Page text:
STAND UP GUYS
Trying and Failing at Redemption
Release Date: December 21, 2012
Starring: Christopher Walken, Al Pacino,
Alan Arkin, Julianna
Margulies, Mark Margolis,
Vanessa Ferlito, Lucy Punch
Genre: Crime Comedy
Audience: Older teenagers to adults
Runtime: 95 minutes
Distributor: Lionsgate Films
Director: Fisher Stevens
Executive Producer: Matt Berenson, Ted Gidlow,
Producer: Sidney Kimmel, Gary Lucchesi,
Tom Rosenberg, Jim Tauber
Writer: Noah Haidle
Address Comments To:Jon Feltheimer, CEO, Lionsgate Films AKA Lions Gate Films (Summit Entertainment/Roadside Attractions)
2700 Colorado Ave.
Santa Monica, CA 90404
Phone: (310) 449-9200; Fax: (310) 255-3870
The movie opens with a career thief named Val (Al Pacino) getting released on parole from prison after a lengthy sentence. His old partner in crime, Doc (Christopher Walken), picks him up. Val immediately gets taken to a secret brothel and proceeds to have a few drinks and attempt to have sex with a hooker, but he can’t perform. So, he and Doc rob a drugstore of Viagra and other prescriptions drugs that they need. Val gets an assist from the drugs but he took too many and has to go to the hospital to get a shot. This scene is handled very crudely.
Meanwhile, Val and Doc find out their other crime partner Hirsch (Alan Arkin) is homebound and on the edge of death. They try to break him out of the hospital, but he dies shortly after a car chase ensues as officials try to get him back in the ward.
The rest of the plotting consists of the fact that Doc has been forced by a crime boss to promise to shoot Val. Doc is torn about carrying out the assignment since he and Val are old friends. The crime boss wants revenge for the fact that they killed his son nearly 30 years before. Ultimately, Doc confesses his dilemma to Val and says he can’t kill him. So, they decide to attack the crime boss and his henchmen with a final shootout as the credits approach. They would rather go out in control of their actions than fade away like Hirsch or be ordered to kill each other by the crime boss.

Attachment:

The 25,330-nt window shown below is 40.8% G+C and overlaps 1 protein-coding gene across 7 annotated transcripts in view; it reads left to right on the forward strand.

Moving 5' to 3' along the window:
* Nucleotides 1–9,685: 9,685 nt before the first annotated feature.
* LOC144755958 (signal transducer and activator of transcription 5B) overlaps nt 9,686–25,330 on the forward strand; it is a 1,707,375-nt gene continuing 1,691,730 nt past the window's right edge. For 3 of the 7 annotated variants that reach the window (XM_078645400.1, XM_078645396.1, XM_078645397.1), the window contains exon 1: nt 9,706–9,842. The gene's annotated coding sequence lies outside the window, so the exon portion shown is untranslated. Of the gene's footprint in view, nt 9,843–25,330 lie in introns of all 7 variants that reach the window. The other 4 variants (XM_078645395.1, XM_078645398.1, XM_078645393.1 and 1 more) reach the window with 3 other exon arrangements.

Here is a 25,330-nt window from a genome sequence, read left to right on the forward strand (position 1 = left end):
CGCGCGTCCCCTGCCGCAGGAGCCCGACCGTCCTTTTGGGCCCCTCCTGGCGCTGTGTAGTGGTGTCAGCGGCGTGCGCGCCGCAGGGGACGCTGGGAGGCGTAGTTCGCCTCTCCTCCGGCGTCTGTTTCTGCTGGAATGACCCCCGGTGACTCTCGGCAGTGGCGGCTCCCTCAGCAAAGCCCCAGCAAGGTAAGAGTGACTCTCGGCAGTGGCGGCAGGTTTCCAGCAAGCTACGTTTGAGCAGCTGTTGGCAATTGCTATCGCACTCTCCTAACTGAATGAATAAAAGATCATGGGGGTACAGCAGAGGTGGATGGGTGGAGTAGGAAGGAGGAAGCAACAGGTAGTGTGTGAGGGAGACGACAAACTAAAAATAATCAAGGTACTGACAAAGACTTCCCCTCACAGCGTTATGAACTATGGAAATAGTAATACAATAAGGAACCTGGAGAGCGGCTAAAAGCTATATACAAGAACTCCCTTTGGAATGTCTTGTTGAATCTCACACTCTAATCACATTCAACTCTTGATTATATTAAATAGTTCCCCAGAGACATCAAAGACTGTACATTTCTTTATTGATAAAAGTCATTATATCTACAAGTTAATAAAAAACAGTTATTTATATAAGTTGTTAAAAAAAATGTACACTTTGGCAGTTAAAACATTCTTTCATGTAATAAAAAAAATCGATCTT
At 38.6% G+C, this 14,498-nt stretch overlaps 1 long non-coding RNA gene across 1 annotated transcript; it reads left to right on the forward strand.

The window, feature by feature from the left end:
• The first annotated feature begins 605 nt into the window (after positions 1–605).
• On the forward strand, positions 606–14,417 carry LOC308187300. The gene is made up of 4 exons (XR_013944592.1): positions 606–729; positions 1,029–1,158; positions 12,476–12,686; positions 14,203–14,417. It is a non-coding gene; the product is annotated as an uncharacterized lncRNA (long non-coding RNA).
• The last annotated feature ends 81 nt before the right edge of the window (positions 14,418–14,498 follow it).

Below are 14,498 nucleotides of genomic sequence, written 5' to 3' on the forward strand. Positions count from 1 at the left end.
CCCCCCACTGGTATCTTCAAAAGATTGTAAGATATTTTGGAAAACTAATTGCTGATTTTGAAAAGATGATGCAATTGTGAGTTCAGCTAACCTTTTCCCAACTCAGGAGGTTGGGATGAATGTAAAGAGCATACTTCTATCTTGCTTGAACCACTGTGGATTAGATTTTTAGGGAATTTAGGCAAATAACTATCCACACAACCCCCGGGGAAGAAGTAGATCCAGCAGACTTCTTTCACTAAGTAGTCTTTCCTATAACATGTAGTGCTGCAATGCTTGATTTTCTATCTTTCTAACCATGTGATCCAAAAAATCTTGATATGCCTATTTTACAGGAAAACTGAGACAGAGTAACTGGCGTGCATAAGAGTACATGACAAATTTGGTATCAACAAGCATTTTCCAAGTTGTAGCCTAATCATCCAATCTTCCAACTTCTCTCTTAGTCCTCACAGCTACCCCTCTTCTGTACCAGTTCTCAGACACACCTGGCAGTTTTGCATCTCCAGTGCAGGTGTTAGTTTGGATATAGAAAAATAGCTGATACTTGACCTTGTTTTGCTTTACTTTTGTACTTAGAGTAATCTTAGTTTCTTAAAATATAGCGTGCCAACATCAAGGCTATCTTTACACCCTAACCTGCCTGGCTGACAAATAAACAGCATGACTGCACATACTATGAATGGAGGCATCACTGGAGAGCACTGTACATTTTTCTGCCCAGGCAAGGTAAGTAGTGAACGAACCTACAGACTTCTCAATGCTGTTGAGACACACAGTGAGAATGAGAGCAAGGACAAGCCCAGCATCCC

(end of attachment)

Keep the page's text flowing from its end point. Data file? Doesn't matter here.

Before the final shootout, Val has confession with a priest and admits all his many sins but makes a false promise to try and sin no more when his confession concludes. That’s because he’s only there to clear his conscience before engaging in what he knows will be a battle to the death. [SPOILERS FOLLOW] One of the men leaves a stash of formerly stolen money for his struggling daughter before he goes off to face death. Later, she is seen gratefully finding the money even though it’s illicit gains.
STAND UP GUYS has a skewed moral perspective throughout. The two lead characters hold high standards for loyalty and personal decorum on their criminal jobs. They are seen as cool, noble men from the past, a dying breed, rather than as criminals to be feared or condemned. While they occasionally express regret or sadness for the way they’ve lived their lives, they stay positively portrayed throughout the movie. Also, Pacino’s character uses the Catholic sacrament of Confession as an easy way to absolve himself of his wrongdoings before engaging in one final epic wrongdoing with a gun battle.
The movie’s tone is too laid-back and often slow to be anywhere near as entertaining as it should be. Pacino and Walken have some nice rapport between themselves and their closest friends. Overall, however, STAND UP GUYS is too mellow a movie to be engaging in the framework of the crime comedy genre. Its casual morality will offend discerning media-wise viewers, while its overall lackluster tone will annoy most everyone.
STAND UP GUYS is too laid-back and even slow moving to be anywhere near as entertaining as it should be. Pacino and Walken have some nice rapport between themselves and their closest friends. Overall, however, STAND UP GUYS is too mellow to work successfully as a crime comedy. Its casual morality will offend discerning media-wise viewers, while its lackluster tone will annoy most everyone. STAND UP GUYS also has abundant foul language, some drug references, and strong lewd elements.